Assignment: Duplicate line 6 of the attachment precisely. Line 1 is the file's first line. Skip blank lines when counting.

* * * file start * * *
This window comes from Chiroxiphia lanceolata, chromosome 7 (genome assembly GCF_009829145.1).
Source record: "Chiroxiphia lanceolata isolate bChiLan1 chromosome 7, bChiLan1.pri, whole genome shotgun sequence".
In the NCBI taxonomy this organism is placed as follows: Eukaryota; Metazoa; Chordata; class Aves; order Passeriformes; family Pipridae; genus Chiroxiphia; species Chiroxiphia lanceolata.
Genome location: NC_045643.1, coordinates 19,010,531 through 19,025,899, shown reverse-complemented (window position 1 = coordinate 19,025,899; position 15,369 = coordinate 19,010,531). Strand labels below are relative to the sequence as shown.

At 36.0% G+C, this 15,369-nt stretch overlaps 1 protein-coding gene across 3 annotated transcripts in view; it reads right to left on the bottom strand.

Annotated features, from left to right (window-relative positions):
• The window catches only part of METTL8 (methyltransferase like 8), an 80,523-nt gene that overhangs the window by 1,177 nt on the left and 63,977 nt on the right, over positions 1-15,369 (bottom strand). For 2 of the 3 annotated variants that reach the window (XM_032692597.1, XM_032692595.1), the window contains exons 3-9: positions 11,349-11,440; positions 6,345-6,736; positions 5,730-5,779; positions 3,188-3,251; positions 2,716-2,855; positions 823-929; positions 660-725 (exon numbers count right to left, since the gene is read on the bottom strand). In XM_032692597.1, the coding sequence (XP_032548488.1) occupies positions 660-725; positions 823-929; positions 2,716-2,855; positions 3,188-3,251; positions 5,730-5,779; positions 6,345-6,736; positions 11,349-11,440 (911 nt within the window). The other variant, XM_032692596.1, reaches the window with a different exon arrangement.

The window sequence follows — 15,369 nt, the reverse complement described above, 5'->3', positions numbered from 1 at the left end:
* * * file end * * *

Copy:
Annotated features, from left to right (window-relative positions):